The power of observation is the first rule for many things: 1) Doing science, 2) Social manners, 3) Religious practices, and yes, innovation.
Observe? OK, but observe what? Start by observing what is around you. That observation has a biology is a reflection of the role the senses play. In some respect, it is a form of self-reflection – biological organisms reflecting on all the biology around us. I am thinking of how Henry David Thoreau wrote about his experiences in Nature. He used all his senses – hearing, vision, smell, taste and touch. So, in one sense, he was observing the obvious. But was he? Think also of the overwhelming complexity of Nature. I once had an arborist come to my house to check out some trees. There was an old, deformed, plum tree in the backyard. To keep or cut was a question. He proceeded to point out things on the tree I had never noticed before: A white cotton-like mold, and a moth of similar appearance, some other things growing on the bark. OK, I had noticed the lichens, but not these things. As a graduate of Cornell, he could only smile and suggest the combination of education and experience was necessary to be able to see what others miss.

Well, it was obvious to him, but it wasn’t obvious to me. This then becomes an observation on innovation. Nature offers an uncountable number of lessons to us, if we could only see them. So, the arborist adds the other dimensions, knowledge, and awareness. He was primed to look for these life forms. I was not. So, cognition is another tool for seeing the obvious.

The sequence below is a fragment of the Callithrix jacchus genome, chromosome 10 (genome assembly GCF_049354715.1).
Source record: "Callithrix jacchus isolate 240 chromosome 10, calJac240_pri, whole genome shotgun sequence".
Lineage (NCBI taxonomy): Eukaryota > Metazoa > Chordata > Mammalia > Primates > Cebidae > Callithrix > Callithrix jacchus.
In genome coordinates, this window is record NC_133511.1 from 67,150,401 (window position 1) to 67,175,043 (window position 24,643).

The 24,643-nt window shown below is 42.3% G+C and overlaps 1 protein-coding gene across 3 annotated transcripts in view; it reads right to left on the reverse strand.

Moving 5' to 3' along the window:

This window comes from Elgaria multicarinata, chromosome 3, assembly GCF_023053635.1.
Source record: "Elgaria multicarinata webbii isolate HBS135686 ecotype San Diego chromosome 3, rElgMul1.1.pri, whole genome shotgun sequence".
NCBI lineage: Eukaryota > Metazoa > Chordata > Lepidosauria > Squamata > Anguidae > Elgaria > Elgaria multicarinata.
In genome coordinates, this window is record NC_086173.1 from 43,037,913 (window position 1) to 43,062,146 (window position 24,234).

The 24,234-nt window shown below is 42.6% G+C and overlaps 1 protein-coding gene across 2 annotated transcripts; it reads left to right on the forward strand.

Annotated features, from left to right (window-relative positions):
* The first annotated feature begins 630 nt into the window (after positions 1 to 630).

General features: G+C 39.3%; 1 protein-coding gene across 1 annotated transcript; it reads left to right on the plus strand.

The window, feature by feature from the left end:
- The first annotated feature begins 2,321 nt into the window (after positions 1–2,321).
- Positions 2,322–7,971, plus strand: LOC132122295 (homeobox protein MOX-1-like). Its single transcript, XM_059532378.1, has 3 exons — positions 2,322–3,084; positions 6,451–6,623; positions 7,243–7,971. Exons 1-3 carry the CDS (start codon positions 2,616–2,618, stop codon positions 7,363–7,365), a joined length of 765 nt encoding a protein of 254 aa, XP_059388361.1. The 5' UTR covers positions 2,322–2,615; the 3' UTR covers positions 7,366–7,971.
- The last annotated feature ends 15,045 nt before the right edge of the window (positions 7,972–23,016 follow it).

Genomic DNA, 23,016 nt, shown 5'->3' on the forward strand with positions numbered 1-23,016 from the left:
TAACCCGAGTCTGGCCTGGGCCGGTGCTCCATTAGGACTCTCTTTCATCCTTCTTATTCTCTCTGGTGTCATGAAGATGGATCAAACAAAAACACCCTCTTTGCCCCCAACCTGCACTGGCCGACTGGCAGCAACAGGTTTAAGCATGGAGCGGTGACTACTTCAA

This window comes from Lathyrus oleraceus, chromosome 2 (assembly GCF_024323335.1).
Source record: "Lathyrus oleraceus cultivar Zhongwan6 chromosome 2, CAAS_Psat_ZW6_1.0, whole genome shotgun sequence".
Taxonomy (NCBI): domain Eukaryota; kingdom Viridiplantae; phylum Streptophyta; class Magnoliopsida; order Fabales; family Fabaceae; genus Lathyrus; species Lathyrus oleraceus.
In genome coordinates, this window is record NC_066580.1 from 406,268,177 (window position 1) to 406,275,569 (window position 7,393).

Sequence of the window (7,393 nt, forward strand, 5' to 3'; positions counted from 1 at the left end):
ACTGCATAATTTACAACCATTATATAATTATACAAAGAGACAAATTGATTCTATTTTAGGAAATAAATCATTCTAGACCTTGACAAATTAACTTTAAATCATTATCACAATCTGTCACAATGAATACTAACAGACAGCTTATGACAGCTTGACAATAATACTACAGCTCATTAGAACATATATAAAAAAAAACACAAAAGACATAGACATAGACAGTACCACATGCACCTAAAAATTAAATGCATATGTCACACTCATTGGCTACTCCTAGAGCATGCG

However, there is another, more interesting, tool to consider: The capacity for surprise. We won’t know, but the fair question is: What did he miss? While he was busy identifying what he already knew, did he overlook something he did not know? Or, what if the mold was a slightly different species? He really did not question what he saw. However, if you have a capacity for surprise, you will question what you see. That is the more important observation. That is the observation that can start a new process of innovation. I say this in spite of the warnings about predicate logic as a form of fallacious thinking. Yes, just because two things look similar, they are not necessarily related either to each other or something seemingly in common.

This point is also a comment on biomimetics. There is the classic story of how Velcro was discovered. The story starts with a person annoyed with getting fox burrs on his clothing every autumn. In the 1940s, this person, George de Mestral who was Swiss engineer, decided to take a closer look. Under a microscope, Nature’s diabolical design became obvious. Incredibly tough little hooks on the end of stems making up the seed head of the plant.

So, being an engineer, he sought to imitate and improve on what Nature had created so long ago. That, we can say, is how the story of Velcro began. Notice that the process of discovery started with an observation, which then gave way to surprise which then sent him on a journey to make something practical and useful for other people.

Nature is often thought of as a source for inspired design. Will you open your eyes and observe things in Nature that take you by surprise?

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